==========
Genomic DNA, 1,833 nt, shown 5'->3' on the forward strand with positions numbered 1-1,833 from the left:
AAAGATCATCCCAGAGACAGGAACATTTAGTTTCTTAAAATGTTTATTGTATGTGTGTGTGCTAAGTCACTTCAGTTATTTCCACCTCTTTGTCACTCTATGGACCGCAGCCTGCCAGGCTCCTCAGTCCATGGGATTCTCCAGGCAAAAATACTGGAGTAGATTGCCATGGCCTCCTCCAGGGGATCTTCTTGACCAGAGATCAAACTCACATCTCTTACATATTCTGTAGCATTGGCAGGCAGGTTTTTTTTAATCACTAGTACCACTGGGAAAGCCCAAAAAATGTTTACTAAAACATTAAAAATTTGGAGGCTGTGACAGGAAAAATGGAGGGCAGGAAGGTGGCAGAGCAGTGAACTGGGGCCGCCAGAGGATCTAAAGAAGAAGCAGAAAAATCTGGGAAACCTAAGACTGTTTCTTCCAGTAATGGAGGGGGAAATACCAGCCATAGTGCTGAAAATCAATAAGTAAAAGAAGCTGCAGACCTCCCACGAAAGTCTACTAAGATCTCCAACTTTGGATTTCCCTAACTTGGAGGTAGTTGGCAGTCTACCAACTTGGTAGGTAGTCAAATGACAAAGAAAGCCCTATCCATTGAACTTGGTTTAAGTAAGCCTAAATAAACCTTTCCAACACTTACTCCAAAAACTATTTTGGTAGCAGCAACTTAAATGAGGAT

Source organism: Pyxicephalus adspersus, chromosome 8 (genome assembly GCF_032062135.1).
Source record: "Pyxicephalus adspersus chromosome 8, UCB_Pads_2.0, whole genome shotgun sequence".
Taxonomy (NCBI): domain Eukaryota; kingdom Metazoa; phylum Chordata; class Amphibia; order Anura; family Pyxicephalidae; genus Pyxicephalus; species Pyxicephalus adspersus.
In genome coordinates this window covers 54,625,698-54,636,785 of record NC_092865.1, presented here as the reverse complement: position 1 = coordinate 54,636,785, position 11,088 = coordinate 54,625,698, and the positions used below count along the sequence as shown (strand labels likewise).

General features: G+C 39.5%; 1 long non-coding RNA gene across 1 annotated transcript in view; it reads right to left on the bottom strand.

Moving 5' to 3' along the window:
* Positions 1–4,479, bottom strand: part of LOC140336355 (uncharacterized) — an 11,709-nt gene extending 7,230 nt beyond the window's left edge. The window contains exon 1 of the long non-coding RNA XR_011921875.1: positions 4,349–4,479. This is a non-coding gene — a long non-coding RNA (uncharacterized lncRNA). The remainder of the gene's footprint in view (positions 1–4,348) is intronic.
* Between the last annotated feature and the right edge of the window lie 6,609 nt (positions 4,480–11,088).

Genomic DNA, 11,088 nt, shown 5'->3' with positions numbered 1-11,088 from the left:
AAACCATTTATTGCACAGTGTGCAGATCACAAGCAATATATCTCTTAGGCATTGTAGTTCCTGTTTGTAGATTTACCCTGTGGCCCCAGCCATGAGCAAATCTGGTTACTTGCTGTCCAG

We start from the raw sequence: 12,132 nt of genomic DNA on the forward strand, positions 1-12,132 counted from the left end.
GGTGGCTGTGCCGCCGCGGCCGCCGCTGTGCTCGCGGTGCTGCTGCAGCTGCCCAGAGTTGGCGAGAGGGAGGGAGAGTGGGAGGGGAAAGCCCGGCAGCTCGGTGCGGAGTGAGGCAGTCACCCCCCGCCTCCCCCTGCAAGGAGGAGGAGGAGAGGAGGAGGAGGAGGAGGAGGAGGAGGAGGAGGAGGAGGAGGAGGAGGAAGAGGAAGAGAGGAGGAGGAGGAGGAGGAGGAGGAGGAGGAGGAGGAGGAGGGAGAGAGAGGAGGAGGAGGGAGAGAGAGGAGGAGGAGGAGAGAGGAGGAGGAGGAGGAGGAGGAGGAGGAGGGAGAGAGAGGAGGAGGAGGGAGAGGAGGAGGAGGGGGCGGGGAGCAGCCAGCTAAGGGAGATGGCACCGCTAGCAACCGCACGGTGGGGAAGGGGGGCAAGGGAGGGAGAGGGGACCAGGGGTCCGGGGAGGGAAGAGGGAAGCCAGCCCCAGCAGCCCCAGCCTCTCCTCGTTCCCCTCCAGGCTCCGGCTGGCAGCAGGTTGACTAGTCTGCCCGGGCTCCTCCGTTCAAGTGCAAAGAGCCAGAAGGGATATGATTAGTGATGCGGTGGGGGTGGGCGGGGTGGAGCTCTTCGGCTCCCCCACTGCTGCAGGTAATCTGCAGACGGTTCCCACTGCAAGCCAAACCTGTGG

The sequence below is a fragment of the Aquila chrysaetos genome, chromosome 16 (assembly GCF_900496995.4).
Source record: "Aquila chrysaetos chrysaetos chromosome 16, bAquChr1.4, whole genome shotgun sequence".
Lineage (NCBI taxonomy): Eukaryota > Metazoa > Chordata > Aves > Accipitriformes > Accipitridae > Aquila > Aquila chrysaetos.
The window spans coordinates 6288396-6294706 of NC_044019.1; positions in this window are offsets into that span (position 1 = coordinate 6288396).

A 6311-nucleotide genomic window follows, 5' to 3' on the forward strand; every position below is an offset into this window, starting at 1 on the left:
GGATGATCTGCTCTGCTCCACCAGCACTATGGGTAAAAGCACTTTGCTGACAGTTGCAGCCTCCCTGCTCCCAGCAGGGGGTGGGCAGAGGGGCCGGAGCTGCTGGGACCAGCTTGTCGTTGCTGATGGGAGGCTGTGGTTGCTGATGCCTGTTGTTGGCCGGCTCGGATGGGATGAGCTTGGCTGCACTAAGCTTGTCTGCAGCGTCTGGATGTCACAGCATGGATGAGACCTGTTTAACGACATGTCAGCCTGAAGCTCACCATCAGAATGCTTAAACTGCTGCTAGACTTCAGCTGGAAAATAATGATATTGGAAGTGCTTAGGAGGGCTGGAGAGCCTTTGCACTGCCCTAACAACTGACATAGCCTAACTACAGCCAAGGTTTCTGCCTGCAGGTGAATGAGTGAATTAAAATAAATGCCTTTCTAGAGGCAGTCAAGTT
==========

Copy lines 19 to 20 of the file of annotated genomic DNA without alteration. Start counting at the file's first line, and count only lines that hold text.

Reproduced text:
A 6311-nucleotide genomic window follows, 5' to 3' on the forward strand; every position below is an offset into this window, starting at 1 on the left:
GGATGATCTGCTCTGCTCCACCAGCACTATGGGTAAAAGCACTTTGCTGACAGTTGCAGCCTCCCTGCTCCCAGCAGGGGGTGGGCAGAGGGGCCGGAGCTGCTGGGACCAGCTTGTCGTTGCTGATGGGAGGCTGTGGTTGCTGATGCCTGTTGTTGGCCGGCTCGGATGGGATGAGCTTGGCTGCACTAAGCTTGTCTGCAGCGTCTGGATGTCACAGCATGGATGAGACCTGTTTAACGACATGTCAGCCTGAAGCTCACCATCAGAATGCTTAAACTGCTGCTAGACTTCAGCTGGAAAATAATGATATTGGAAGTGCTTAGGAGGGCTGGAGAGCCTTTGCACTGCCCTAACAACTGACATAGCCTAACTACAGCCAAGGTTTCTGCCTGCAGGTGAATGAGTGAATTAAAATAAATGCCTTTCTAGAGGCAGTCAAGTT